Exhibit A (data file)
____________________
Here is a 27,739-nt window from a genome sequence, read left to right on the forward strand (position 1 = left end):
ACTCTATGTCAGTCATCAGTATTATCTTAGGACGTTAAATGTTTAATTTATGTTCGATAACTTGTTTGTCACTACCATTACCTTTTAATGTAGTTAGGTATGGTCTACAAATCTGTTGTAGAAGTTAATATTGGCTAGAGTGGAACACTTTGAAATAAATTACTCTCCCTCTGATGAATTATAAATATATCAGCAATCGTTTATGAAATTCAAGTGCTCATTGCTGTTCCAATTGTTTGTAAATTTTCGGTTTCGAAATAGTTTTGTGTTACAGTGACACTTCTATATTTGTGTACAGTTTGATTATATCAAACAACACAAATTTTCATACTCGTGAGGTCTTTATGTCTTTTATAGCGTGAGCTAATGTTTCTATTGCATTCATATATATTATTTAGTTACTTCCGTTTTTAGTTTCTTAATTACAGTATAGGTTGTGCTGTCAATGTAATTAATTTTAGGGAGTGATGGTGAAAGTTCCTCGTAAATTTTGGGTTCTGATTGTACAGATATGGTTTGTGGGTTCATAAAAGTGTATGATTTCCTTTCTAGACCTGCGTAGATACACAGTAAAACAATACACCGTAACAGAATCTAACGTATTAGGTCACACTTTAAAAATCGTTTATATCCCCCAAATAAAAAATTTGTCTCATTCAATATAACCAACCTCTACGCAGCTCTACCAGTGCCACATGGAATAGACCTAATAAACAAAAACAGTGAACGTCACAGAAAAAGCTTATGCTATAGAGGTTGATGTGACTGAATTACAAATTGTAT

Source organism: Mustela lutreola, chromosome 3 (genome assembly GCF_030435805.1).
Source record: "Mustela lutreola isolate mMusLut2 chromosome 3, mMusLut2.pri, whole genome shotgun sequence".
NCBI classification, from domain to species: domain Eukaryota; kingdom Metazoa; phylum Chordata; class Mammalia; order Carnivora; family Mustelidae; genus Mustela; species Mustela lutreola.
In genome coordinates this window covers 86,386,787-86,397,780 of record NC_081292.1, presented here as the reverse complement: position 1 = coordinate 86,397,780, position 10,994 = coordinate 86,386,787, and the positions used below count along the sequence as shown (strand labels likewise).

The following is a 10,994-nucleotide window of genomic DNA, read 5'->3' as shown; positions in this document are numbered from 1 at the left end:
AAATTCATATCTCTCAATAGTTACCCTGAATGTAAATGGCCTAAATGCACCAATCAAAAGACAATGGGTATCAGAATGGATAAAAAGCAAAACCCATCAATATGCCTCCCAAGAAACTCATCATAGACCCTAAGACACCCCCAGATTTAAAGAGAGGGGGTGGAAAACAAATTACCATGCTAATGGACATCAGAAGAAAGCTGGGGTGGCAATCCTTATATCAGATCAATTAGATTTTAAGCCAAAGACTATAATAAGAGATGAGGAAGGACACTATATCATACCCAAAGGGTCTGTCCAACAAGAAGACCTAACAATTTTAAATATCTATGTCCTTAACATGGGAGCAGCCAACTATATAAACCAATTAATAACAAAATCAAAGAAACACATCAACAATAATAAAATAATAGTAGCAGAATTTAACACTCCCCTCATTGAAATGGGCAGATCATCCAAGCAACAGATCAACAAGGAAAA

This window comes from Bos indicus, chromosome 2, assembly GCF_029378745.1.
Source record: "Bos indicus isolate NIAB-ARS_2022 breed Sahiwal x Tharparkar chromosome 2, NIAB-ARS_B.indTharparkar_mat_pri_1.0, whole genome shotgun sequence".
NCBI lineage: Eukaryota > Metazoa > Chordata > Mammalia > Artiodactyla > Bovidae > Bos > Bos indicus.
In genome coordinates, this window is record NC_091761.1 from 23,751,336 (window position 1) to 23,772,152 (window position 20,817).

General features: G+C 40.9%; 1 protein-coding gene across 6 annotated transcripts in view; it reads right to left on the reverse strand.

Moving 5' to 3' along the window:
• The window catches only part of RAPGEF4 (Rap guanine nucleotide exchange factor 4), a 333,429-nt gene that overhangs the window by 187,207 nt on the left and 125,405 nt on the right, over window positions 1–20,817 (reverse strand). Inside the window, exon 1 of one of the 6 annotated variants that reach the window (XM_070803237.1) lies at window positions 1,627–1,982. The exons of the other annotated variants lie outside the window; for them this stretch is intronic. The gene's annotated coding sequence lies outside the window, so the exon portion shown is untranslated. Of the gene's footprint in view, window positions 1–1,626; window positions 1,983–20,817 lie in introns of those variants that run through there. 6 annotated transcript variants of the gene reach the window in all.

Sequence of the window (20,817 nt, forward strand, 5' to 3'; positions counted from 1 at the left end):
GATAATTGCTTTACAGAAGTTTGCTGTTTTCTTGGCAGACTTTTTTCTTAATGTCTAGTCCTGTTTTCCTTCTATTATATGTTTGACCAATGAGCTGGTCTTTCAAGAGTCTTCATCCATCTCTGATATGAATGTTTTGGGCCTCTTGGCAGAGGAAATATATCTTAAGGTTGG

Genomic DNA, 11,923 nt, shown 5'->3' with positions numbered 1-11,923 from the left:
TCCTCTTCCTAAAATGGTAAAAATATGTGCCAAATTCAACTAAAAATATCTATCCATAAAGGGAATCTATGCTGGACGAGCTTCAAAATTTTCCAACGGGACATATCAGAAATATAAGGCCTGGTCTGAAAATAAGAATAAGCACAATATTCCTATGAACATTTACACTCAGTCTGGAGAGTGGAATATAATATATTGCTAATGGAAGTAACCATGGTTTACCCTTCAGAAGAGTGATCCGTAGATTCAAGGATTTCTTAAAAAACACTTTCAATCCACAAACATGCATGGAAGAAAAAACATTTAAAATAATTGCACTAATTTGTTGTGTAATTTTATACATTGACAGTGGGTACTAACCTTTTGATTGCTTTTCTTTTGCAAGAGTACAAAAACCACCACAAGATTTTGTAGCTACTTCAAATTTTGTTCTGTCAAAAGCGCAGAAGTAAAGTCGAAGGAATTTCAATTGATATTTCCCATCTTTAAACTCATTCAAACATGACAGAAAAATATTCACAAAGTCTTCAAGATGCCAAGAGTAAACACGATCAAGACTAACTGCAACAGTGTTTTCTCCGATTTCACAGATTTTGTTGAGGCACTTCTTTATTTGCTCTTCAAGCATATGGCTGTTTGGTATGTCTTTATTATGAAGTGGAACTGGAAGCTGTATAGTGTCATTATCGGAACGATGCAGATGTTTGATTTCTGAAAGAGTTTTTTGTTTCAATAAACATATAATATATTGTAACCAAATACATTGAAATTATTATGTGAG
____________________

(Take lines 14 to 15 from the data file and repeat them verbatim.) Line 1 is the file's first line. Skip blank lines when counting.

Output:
Moving 5' to 3' along the window:
• The window catches only part of RAPGEF4 (Rap guanine nucleotide exchange factor 4), a 333,429-nt gene that overhangs the window by 187,207 nt on the left and 125,405 nt on the right, over window positions 1–20,817 (reverse strand). Inside the window, exon 1 of one of the 6 annotated variants that reach the window (XM_070803237.1) lies at window positions 1,627–1,982. The exons of the other annotated variants lie outside the window; for them this stretch is intronic. The gene's annotated coding sequence lies outside the window, so the exon portion shown is untranslated. Of the gene's footprint in view, window positions 1–1,626; window positions 1,983–20,817 lie in introns of those variants that run through there. 6 annotated transcript variants of the gene reach the window in all.